How do others identify you? The simplest answer may reside in what others use to recognize you, your face. In fact, people may use your face to get a putative synopsis of you and make judgments accordingly (Rifkin et al., 2018). So much for the old saying of not judging a book by its cover.

What would happen if you somehow lost your face to injury or disease? Would you lose your identity? No, you would still be “you,” at least as you know yourself. But how others perceive you would likely change, usually in a negative direction. Rude or uncomfortable stares are inevitable and this unwanted attention can be a source of great duress.

Truly a feat of modern medicine, face transplants offer a new hope to individuals who experience tragic events that robbed them of their own face. In a recent publication from a face-transplant team, the authors stated that as many as 40 of these miraculous surgeries have been performed (Kollar et al., 2018). They also highlighted that unlike typical organ transplants with about a 10-20% rejection rate, face transplants have an 80% rejection rate in the first year (Kollar et al., 2018). Early detection of rejection could be vital in helping a transplant recipient save their new face. Although biopsies of the transplanted tissue could provide such early detection, the side effects of scarring, infection or even initiating rejection are too risky.

Instead, the researchers decided to test proteomics’ potential to deliver a “liquid biopsy” blood test for early signs of rejection (Kollar et al., 2018). Using six patients (a small number when considered in its own right, but a huge fraction of actual face transplant recipients), the researchers harnessed SomaLogic® technology to look at serum samples that had been collected at different times, including before and after a tissue rejection was detected. In their analysis, the researchers found changes in five blood proteins that tracked well with severe rejection versus nonsevere or no rejection: Specifically, the proteins matrix metalloproteinase 3 (MMP3), aminoacylase-1 (ACY1), interleukin-1 receptor type 2 (IL1R2), kallistatin (SERPINA4) and carboxypeptidase B2 (CPB2). The identification of the proteins also offered a glimpse into the molecular processes of the body’s rejection of the new face.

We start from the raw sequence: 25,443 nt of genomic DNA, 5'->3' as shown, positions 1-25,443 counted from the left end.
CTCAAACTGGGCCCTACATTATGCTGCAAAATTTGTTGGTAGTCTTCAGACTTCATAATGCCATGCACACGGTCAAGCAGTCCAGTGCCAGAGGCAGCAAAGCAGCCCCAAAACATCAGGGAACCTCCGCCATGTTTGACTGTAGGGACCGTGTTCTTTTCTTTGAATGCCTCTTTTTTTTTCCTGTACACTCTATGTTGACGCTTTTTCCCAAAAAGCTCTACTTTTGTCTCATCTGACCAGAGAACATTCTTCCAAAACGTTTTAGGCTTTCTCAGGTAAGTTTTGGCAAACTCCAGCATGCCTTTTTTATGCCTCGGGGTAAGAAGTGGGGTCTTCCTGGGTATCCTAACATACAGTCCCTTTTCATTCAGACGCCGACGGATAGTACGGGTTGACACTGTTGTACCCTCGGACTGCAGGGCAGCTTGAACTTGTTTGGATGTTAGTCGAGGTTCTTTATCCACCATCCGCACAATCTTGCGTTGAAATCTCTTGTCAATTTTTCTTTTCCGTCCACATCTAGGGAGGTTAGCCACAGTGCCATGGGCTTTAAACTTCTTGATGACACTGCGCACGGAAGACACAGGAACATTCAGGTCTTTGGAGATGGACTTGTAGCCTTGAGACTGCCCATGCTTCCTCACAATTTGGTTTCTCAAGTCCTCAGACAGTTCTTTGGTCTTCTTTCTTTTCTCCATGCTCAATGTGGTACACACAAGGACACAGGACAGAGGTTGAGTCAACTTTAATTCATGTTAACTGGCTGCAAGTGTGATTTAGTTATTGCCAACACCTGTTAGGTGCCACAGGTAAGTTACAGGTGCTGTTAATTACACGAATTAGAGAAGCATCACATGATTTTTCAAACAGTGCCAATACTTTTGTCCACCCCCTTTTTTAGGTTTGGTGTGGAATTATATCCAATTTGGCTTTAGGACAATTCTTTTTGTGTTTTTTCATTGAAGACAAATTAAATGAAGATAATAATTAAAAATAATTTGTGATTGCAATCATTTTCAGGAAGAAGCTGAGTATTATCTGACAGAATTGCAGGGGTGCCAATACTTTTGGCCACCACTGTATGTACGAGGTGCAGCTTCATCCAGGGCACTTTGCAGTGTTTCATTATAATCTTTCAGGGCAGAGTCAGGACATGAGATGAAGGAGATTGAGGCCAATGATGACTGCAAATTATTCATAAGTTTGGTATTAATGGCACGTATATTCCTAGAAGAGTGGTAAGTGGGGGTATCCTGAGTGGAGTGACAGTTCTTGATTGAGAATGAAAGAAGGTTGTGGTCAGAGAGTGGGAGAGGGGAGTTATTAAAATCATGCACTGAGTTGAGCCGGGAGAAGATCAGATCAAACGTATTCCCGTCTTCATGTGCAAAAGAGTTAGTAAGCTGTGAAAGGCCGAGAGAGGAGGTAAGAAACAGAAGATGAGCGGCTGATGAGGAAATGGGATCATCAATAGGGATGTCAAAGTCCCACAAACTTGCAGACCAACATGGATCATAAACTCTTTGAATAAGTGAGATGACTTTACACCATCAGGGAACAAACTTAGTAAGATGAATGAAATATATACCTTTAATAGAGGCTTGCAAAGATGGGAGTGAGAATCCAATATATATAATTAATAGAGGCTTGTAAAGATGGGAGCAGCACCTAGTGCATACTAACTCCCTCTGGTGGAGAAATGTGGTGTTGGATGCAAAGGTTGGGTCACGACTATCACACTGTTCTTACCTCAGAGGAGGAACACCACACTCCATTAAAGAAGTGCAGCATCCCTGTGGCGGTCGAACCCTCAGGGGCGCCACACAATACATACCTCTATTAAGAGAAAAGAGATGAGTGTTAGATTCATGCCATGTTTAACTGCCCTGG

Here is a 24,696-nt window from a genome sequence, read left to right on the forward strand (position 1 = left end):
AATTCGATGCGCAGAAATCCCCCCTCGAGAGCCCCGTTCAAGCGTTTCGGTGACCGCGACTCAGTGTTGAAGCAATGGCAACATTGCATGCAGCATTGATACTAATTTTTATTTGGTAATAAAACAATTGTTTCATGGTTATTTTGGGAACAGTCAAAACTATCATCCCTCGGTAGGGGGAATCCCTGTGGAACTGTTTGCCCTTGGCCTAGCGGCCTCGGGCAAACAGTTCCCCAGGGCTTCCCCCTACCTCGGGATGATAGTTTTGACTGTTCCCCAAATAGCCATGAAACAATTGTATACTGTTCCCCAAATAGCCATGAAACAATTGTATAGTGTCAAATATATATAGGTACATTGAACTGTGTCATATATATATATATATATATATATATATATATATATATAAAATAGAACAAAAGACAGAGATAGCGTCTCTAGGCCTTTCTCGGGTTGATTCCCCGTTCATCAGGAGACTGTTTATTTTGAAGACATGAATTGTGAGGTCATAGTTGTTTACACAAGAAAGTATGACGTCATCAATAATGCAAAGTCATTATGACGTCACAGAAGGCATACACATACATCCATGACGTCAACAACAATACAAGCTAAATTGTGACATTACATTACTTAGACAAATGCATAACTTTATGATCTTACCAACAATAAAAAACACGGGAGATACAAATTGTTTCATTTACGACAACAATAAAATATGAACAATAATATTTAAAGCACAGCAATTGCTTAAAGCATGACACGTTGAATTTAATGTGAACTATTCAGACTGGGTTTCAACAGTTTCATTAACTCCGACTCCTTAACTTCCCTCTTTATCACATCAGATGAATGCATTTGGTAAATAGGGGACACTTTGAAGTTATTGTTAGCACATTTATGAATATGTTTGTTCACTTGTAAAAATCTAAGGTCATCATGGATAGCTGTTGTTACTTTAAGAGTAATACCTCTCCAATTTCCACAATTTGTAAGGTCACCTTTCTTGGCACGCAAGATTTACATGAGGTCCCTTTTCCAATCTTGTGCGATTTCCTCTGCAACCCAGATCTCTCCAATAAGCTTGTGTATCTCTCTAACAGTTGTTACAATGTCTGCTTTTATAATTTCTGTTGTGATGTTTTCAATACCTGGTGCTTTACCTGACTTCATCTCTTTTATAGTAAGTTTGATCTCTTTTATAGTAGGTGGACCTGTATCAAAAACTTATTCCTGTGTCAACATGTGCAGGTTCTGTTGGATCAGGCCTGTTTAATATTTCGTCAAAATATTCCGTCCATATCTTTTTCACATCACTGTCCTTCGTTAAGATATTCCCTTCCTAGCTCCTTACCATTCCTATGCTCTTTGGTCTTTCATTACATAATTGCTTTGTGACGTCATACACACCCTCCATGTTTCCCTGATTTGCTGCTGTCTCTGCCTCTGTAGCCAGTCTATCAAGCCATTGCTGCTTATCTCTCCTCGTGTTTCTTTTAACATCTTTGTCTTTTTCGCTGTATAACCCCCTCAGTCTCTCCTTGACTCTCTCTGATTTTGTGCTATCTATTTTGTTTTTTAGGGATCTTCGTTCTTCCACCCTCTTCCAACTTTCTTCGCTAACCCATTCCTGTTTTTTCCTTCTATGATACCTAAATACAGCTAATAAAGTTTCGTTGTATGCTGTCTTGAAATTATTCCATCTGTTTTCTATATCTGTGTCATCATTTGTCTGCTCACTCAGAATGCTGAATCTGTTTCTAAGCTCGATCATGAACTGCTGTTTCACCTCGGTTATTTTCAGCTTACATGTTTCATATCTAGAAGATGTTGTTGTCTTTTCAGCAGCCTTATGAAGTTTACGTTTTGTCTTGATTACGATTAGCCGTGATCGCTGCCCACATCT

From the five proteins identified, the researchers homed in on MMP3, which was the most elevated in severe rejection events. They surmised that the elevated levels of that protein may be indicative of continuous damage and repair of the tissue, which might alter the tissue’s configuration (Kollar et al., 2018). More work, however, is necessary to confirm this idea.

Although many ideas from this work still require validation, one cannot deny the potential impact of the work. From a small study that represents a significant proportion of the number of face transplant recipients, proteomics may have begun to uncover a means to provide early warning of a severe rejection event, free of subjective observations. The early detection could result in earlier intervention, which could potentially help the patients save both their face and their ability to navigate the social world without additional duress.



Kollar, B., Shubin, A., Borges, T. J., Tasigiorgos, S., Win, T. S., Lian, C. G., . . . Riella, L. V. (2018). Increased levels of circulating MMP3 correlate with severe rejection in face transplantation. Sci Rep, 8(1), 14915. doi:10.1038/s41598-018-33272-7

Rifkin, W. J., Kantar, R. S., Ali-Khan, S., Plana, N. M., Diaz-Siso, J. R., Tsakiris, M., & Rodriguez, E. D. (2018). Facial Disfigurement and Identity: A Review of the Literature and Implications for Facial Transplantation. AMA J Ethics, 20(4), 309-323. doi:10.1001/journalofethics.2018.20.4.peer1-1804